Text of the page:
In theory but not in practice, Clinton’s official emails would be accessible to anyone who requested copies under the U.S. Freedom of Information Act. Under the law, citizens and foreigners can compel the government to turn over copies of federal records for zero or little cost. Since Clinton effectively retained control over emails in her private account even after she resigned in 2013, the government would have to negotiate with Clinton to turn over messages it can’t already retrieve from the inboxes of federal employees she emailed.
The AP has waited more than a year under the open records law for the State Department to turn over some emails covering Clinton’s tenure as the nation’s top diplomat, although the agency has never suggested that it didn’t possess all her emails.
As the AP report also mentions, President Barack Obama signed a bill into law last year that prohibited government officials from using private email accounts to conduct business “unless they retain copies of messages in their official account or forward copies to their government accounts within 20 days.” Although the measure didn’t actually become law until after Clinton left office, this seems to beg the question: Why were government officials allowed to use private email accounts for work in the first place? It shouldn’t matter if a government official claims to be forwarding all business emails to a public account from a private email address. This provides too many opportunities for abuse. Federal employees and officials should have been conducting public business with government email accounts the whole time. The Internet is not exactly a new thing. Where was this legislation 20 years ago?
The Dallas Morning News is dictating that its reporters have at least 1,000 Twitter followers apiece. Apparently, it doesn’t matter if 25 of those come from within the office, if half the reporters don’t even use Twitter or if they are just empty, meaningless follows.
Here is what long-time reporter Jeffrey Weiss wrote, ironically enough, on Facebook:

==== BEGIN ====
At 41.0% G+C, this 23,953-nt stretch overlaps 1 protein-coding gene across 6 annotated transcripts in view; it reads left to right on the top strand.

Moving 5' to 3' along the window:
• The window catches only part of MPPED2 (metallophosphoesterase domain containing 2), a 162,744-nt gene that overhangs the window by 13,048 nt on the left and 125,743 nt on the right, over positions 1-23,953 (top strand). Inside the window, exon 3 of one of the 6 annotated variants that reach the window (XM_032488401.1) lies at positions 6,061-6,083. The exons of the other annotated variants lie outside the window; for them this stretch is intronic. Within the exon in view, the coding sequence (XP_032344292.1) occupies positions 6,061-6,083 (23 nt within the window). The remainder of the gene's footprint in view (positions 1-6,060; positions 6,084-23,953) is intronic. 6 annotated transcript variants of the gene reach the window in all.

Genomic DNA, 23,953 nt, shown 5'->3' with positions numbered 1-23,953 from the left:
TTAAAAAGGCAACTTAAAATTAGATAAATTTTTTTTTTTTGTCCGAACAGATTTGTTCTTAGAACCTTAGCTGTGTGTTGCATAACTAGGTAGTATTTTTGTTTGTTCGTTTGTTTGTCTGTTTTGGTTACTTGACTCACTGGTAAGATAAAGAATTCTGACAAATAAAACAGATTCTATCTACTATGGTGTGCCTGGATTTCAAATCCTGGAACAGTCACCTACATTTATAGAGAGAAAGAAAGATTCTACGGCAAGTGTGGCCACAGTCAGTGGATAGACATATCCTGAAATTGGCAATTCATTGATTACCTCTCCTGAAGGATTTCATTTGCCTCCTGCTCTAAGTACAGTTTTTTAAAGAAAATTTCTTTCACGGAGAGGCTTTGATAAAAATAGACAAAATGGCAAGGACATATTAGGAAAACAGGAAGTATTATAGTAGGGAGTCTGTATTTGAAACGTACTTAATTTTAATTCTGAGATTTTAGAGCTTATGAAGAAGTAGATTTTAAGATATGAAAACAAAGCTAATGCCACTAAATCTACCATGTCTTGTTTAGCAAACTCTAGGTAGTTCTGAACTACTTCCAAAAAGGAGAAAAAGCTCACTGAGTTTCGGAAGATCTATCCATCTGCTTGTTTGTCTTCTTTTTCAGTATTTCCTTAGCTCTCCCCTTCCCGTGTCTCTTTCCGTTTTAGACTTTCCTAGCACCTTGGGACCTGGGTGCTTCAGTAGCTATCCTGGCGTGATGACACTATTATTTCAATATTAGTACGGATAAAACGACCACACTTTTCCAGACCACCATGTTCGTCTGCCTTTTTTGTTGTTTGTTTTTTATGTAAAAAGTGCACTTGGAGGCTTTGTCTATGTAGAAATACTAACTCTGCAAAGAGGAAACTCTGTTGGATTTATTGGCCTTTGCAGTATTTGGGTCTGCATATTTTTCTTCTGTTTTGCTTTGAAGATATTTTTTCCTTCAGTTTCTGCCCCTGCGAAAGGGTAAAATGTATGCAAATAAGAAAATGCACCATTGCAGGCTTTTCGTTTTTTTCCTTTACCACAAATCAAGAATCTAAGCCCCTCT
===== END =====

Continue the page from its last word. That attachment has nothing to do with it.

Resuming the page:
I’m shamelessly trolling here for Twitter followers. The DMN has set a goal of 1K per person. I’m not there. I like FB a lot better than Twitter. But when the company sets a goal, to hear is to obey. I’m a sporadic Tweeter. I don’t post much just to kibbitz. Curated, if you will. So I won’t fill up your Tweet stream. If you have a mind, I’m at @jeffreyweissdmn
This is apparently what leadership in journalism at some news outfits looks like in 2015. Hopeful though I might be, thanks to social media, Buzz Feed, smartphones and the continuing “merger” of print and dumbed-down, lowest common denominator broadcast media, real journalism requiring competent reporting and editing — and folks with the work ethic, diligence, focus and brain power to pull it off — could be a relic 10 years from now.
I can’t say that I’m surprised by the news that, according to a recently completed Justice Department report, city of Ferguson, Mo., police engaged in racially-driven profiling apparently with the goal of ramping up citations and arresting black folks, which, as a happy consequence, helped boost the city’s coffers. After all, next to sales tax, traffic and court fines are the largest source of revenue for the city, according to the report. The city will likely either settle with the Justice Department or face civil litigation.
A police force that is disproportionately white “protecting and serving” a population that is 63 percent black makes perfect sense if the aim is to keep the city’s bank accounts in the black, so to speak: